Monday, 13 February 2017



God has given us the key to unlocking his great power in the world around us - prayer.

But we often fail to use it because we are discouraged - or we don’t believe it really matters.

The great Christian author, Andrew Murray, says that’s a shame - and a sin.  It’s a sin because we are to obey God and prayer is a Biblical command.  Prayer demonstrates our dependence on God and establishes intimate relations with him.

So, what does Murray recommend to help us use this gift - this key that God has given us?  Cry: “Help!”

In his book The Ministry of Intercession, Murray says we first need to confess our own impotence.  We can be sure that the Lord will help us.

Then, we must throw ourselves on the Lord, realizing the Christ lives within us and is our sole source of strength.  As Jesus told us, we can do nothing of eternal value by ourselves.

“This dependence upon God secures our true independence,” says Murray.  We are freed from self and yielded to the Lord of the universe who governs everything.

Many of us - myself included - are afraid to let God have full control of our lives, fearing we will have to give up too much that we treasure.  But vital prayer for others - intercession - depends on allowing God to lead and us to follow.

The next step is to rely on the Holy Spirit to move within us (Romans 8:26).  The Spirit is already praying for us when we don’t know how to pray.

Murray goes on to Jesus’ amazing words in Mark 11:24: “Therefore, I say to you, whatever things you ask when you pray, believe that you receive them, and you will have them.”

The author says there are several important elements in these words:
  • Desire: The word for “ask” in this verse is translated “desire” in the King James version of the Bible.  As we are yielded to God, the Spirit plants his desire in our hearts.  Murray calls this the “soul of prayer” - without it, our prayers are feeble;
  • Pray:  Our desires must be expressed in concrete words and thoughts - not just general wishes.  We count on God to give us the grace of prayer as we express our desires in words;
  • Believe:  Jesus asks us to have faith that God will answer our prayers.  This may be just a pinch of faith - at the very least, we must be willing to trust the Lord to do what he has promised to do; and
  • Receive:  “Faith has to accept the answer, as given by God in heaven, before it is found or felt upon earth,” writes Murray. He acknowledges this causes problems for many believers, but he suggests spiritual answers to prayer can only be accepted on a spiritual level before they are visible.  If we have prayed according to God’s will, we must praise the Lord for whatever the answer is that he gives us - even if the answer is a long time coming.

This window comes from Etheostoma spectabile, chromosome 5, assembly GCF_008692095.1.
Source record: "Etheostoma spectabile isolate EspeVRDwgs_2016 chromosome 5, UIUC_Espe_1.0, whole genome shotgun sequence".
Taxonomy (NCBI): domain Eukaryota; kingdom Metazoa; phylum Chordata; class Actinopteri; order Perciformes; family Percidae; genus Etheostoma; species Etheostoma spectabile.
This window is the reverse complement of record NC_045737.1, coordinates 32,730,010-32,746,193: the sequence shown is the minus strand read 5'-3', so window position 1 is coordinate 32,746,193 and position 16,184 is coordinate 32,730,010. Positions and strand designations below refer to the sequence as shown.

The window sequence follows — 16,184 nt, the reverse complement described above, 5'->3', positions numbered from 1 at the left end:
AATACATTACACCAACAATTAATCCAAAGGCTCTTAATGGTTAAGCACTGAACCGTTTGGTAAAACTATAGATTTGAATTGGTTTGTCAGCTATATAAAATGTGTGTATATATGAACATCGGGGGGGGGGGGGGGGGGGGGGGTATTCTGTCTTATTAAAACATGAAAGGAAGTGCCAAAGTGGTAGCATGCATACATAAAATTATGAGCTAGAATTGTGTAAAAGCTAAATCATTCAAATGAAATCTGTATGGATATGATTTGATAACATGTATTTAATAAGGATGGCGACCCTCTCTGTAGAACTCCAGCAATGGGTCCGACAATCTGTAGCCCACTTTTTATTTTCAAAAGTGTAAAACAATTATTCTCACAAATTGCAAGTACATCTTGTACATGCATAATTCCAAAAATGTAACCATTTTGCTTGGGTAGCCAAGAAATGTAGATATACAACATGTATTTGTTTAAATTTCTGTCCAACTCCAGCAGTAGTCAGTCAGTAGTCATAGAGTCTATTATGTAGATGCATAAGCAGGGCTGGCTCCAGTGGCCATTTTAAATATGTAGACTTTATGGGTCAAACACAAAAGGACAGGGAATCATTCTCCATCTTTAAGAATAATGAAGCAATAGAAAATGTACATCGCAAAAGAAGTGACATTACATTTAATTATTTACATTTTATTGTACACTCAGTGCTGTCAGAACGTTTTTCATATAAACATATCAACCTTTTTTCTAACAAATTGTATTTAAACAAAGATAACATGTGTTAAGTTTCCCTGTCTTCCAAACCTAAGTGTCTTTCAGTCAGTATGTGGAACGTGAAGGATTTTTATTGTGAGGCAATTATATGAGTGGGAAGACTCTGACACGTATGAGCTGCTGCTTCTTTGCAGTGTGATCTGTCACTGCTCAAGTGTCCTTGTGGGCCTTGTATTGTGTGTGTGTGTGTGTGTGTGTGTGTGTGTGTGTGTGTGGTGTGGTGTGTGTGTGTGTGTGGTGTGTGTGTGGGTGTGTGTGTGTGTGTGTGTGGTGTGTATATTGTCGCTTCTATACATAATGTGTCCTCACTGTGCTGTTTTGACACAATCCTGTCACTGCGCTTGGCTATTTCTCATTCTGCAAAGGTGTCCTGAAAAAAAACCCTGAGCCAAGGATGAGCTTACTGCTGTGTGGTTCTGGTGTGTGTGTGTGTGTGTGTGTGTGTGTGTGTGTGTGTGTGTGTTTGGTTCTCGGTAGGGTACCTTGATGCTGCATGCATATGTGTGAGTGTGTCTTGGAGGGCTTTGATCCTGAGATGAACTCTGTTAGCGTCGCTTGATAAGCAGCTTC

Initially, we may not feel differently as we pray like this, Murray says.

But, “in due time, we will become conscious of his presence and power”.

Monday, 6 February 2017

A praying king

Hezekiah, King of Judah, could teach us a few things about prayer.

He knew where his power came from - God.  He was a man of prayer who depended on the Lord to deliver his little nation from Judah's enemies.

In the face of huge odds, he helped turn his idol-worshiping people back to the Lord and then defended his kingdom against the overwhelming forces of Assyria.

His story is told in 2 Kings 18-20, 2 Chronicles 29-32 and Isaiah 36-39.

Hezekiah became King of Judah after a long line of ancestors had turned to idol-worship and desecrated the temple in Jerusalem.

The new king - just 25 years old - set about restoring worship of God and wiping out idol-worship.  It may well be that he was influenced by the prophet Isaiah who played a large part in later events in his reign.

The young king demonstrated a deep faith in the Lord, turning to him in prayer in key developments in the next few years.  Here is a brief summary of the role of prayer in Hezekiah's life:

  • He began by ordering the priests to return to worshiping God and cleaning the temple of idol-worship.  Then, he called on the people of Israel and Judah to come to the temple and consecrate themselves to God.  Next, he interceded in prayer to God for those who had not fulfilled all the legal requirements of purification for the restored Passover celebration, showing a loving and caring heart for his people.  God responded to this prayer by healing the people;
  • Clearly, his intimacy with God grew as the years went by as he sought God in prayer as soon as the invading Assyrian forces threatened Judah with destruction.  Sennacherib, the Assyrian king, brought his hordes to surround Jerusalem, taunted Hezekiah, and tried to intimidate the people into surrendering.  Hezekiah and Isaiah the prophet cried out to God and the Lord promised Isaiah that he would defeat the Assyrians.   More than 180,000 soldiers died and the seige was lifted; and finally